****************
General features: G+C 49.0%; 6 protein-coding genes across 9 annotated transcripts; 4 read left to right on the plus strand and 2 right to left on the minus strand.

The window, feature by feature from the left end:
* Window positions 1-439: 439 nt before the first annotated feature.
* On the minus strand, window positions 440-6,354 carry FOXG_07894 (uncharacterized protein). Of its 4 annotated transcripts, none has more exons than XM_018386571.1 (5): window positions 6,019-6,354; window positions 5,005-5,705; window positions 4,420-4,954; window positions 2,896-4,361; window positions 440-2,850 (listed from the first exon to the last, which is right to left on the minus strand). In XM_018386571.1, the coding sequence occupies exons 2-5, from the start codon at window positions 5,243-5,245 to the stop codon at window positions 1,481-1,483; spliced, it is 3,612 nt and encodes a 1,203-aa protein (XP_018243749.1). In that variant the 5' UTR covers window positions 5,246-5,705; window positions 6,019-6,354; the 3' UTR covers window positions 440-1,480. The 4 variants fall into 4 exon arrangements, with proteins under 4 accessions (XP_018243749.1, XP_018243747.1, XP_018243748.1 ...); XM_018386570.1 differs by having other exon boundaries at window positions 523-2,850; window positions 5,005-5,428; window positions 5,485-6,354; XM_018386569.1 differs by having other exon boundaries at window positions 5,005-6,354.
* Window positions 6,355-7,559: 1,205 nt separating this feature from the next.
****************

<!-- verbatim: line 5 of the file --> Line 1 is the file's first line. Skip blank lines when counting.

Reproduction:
* Window positions 6,355-7,559: 1,205 nt separating this feature from the next.